Brin said he and co-founder Larry Page would not have been able to create Google if the internet was dominated by Facebook. "You have to play by their rules, which are really restrictive," he said. "The kind of environment that we developed Google in, the reason that we were able to develop a search engine, is the web was so open. Once you get too many rules, that will stifle innovation."

He criticised Facebook for not making it easy for users to switch their data to other services. "Facebook has been sucking down Gmail contacts for many years," he said.

Brin's comments come on the first day of a week-long Guardian investigation of the intensifying battle for control of the internet being fought across the globe between governments, companies, military strategists, activists and hackers.
From the attempts made by Hollywood to push through legislation allowing pirate websites to be shut down, to the British government's plans to monitor social media and web use, the ethos of openness championed by the pioneers of the internet and worldwide web is being challenged on a number of fronts.
In China, which now has more internet users than any other country, the government recently introduced new "real identity" rules in a bid to tame the boisterous microblogging scene. In Russia, there are powerful calls to rein in a blogosphere blamed for fomenting a wave of anti-Vladimir Putin protests. It has been reported that Iran is planning to introduce a sealed "national internet" from this summer.

Ricken Patel, co-founder of Avaaz, the 14 million-strong online activist network which has been providing communication equipment and training to Syrian activists, echoed Brin's warning: "We've seen a massive attack on the freedom of the web. Governments are realising the power of this medium to organise people and they are trying to clamp down across the world, not just in places like China and North Korea; we're seeing bills in the United States, in Italy, all across the world."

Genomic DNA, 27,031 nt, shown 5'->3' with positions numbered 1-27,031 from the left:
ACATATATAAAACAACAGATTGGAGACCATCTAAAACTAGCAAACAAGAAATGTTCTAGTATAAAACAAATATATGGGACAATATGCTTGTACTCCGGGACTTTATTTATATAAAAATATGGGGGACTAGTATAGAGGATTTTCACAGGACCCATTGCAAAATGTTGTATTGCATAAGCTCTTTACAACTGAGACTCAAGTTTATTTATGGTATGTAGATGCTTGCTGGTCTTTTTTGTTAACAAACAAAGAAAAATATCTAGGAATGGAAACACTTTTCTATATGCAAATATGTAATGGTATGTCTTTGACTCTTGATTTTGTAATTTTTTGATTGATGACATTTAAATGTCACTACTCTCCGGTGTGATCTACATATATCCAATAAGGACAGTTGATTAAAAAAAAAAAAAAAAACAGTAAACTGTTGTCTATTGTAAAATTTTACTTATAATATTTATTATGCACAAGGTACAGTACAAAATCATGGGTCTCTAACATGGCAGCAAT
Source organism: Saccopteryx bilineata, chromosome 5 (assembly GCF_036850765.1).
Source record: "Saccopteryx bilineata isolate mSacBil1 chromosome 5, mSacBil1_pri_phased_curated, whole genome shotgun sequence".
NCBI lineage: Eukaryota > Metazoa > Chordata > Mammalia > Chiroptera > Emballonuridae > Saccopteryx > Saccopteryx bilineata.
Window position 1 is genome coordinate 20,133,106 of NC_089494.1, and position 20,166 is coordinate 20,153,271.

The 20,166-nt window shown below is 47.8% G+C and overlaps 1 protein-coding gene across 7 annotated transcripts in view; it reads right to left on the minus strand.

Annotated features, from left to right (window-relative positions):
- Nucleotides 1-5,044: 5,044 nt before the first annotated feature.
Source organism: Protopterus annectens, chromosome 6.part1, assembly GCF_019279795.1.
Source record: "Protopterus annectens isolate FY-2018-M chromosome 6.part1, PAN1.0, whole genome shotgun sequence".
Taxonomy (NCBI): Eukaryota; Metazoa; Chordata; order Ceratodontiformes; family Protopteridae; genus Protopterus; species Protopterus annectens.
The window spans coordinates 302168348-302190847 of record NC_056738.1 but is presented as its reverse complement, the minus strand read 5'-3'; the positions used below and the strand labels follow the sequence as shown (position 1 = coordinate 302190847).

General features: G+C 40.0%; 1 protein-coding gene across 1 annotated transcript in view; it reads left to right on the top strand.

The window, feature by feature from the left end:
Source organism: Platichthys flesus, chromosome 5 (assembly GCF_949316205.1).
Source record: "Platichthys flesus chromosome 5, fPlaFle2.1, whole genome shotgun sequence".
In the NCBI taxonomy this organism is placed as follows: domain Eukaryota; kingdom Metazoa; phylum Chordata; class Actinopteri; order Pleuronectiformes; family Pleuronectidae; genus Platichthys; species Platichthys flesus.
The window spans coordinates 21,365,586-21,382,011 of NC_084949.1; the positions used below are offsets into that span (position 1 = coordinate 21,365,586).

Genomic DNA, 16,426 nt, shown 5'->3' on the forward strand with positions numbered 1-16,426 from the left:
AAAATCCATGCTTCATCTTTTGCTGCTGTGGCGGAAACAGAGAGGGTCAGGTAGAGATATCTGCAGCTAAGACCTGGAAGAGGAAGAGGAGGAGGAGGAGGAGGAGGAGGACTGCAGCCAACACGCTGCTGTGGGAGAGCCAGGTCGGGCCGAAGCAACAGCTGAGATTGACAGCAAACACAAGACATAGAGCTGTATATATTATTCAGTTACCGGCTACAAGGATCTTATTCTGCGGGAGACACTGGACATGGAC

Writing in the Guardian on Monday, outspoken Chinese artist and activist Ai Weiwei says the Chinese government's attempts to control the internet will ultimately be doomed to failure. "In the long run," he says, "they must understand it's not possible for them to control the internet unless they shut it off – and they can't live with the consequences of that."

Amid mounting concern over the militarisation of the internet and claims – denied by Beijing – that China has mounted numerous cyber-attacks on US military and corporate targets, he said it would be hugely difficult for any government to defend its online "territory".

"If you compare the internet to the physical world, there really aren't any walls between countries," he said. "If Canada wanted to send tanks into the US there is nothing stopping them and it's the same on the internet. It's hopeless to try to control the internet."

He reserved his harshest words for the entertainment industry, which he said was "shooting itself in the foot, or maybe worse than in the foot" by lobbying for legislation to block sites offering pirate material.

He said the Sopa and Pipa bills championed by the film and music industries would have led to the US using the same technology and approach it criticised China and Iran for using. The entertainment industry failed to appreciate people would continue to download pirated content as long as it was easier to acquire and use than legitimately obtained material, he said.